Something in the air...
It is seldom appreciated today quite how dramatically the quality of life has changed over the past 60 years, due to the elimination of pollution.
A defining event in the move towards the cleaner air we enjoy today was without doubt the Great Smog of December 1952 in London.
For five days in which cold weather, combined with anti-cyclonic and windless conditions, allowed airborne pollutants to collect - mostly from the use of coal heating - to form a thick layer over the city.
Although it caused major disruptions due to the effect on visibility, it was not at the time thought to be a significant event, with London – already nicknamed ‘the Big Smoke’ – having experienced many so-called ‘pea soupers’ in the past.
Medical reports over the following weeks, however, estimated that 4,000 people had died prematurely and 100,000 more had fallen ill because of the smog’s effects on the human respiratory tract. More recent research suggests that the number of fatalities was considerably greater, at around 12,000 individuals.
In response, the British Parliament introduced the very first Clean Air Act in 1956 – initiating what became a wave of subsequent legislative measures in many countries.
The borderless nature of the atmosphere and the oceans, however, inevitably resulted in the identification of pollution on a planetary level. International catastrophes such as the wreck of the Amoco Cadiz oil tanker off the coast of Brittany in 1978 and the Bhopal disaster in 1984 also demonstrated the universality of such events and the scale on which efforts to address them were required worldwide.
In recent years, the issue of global warming has driven the issue of environmental protection higher up the agendas of governments and international organisations, but with over a billion cars now on the planet, and developing countries throughout the world accelerating their industrial output, the fight for clean air will continue to be on-going.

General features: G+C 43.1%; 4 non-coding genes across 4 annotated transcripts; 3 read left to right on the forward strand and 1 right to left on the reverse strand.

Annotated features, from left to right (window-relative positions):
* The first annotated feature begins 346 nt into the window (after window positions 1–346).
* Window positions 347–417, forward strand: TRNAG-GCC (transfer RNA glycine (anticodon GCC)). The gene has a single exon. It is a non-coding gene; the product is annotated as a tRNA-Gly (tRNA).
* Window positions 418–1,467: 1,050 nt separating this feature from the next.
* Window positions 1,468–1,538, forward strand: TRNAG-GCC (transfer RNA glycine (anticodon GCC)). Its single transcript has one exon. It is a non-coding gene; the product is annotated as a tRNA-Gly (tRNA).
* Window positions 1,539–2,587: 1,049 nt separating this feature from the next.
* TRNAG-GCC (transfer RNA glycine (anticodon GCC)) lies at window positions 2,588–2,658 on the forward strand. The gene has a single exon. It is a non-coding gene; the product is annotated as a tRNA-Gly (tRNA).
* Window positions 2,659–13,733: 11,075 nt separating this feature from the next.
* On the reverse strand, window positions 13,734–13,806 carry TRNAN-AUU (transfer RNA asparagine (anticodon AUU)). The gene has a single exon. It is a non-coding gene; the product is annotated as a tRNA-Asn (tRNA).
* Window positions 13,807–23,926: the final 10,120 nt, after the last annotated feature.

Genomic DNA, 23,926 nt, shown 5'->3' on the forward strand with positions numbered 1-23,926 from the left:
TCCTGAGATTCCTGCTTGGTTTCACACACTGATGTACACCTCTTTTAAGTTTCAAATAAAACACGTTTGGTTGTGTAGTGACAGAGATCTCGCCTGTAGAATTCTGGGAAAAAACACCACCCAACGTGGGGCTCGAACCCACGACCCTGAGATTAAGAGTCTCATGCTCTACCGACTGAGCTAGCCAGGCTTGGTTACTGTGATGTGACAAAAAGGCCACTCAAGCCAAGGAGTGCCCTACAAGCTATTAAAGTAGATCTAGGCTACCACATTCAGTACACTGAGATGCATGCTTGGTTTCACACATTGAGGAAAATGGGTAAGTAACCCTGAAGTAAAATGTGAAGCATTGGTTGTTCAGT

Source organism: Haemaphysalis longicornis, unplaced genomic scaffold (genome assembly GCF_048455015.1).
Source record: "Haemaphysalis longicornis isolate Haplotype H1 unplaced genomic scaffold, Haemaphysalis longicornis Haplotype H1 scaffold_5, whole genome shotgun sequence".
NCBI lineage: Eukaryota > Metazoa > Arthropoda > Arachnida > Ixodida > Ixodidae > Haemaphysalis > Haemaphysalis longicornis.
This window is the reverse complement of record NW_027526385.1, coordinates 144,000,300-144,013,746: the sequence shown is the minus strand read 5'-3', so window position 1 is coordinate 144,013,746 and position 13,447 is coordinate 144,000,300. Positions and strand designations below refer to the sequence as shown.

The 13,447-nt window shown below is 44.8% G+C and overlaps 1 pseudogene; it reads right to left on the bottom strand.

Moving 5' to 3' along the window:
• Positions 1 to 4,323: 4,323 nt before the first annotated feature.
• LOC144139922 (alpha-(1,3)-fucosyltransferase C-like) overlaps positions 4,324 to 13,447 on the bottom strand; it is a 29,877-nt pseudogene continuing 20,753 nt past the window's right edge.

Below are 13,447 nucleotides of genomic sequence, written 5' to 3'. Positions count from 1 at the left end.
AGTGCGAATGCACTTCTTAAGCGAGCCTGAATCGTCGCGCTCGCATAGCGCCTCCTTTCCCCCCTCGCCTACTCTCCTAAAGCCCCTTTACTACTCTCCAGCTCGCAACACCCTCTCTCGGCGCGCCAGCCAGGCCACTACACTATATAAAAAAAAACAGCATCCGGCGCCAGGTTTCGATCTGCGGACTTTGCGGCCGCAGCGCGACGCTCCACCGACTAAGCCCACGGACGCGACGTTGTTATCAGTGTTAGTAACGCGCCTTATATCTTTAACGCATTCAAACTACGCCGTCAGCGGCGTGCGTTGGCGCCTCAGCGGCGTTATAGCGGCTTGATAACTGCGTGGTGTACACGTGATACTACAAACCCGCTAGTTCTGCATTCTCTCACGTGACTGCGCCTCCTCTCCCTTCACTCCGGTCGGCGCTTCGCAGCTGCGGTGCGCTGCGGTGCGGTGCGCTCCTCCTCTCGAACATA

Effective filtration will therefore continue to be a key component in keeping the planet’s atmosphere clean and in every filter system, it is the media which does all the hard work.
Filter media will be extensively showcased at INDEX – the leading nonwovens show which next takes place at Palexpo in Geneva, Switzerland, from April 4th-7th 2017.
Leading filter media manufacturers, such as Ahlstrom, are regular exhibitors at the event, which has a vast array of engineered materials for filtration, including a number of highly specialised microglass products designed specifically for use in areas where the purity of air is especially critical.
Many hospitals, for example, use its High-Efficiency Particulate Air (HEPA) and Ultra Low Penetration Air (ULPA) filters.
The company has also patented a three-layer filter technology called Trinitex which allows a middle layer to be adapted to a specific use or need. It may, for example, incorporate activated carbon to eliminate odours. Such filters are now widely used in power generation and in industrial and commercial buildings.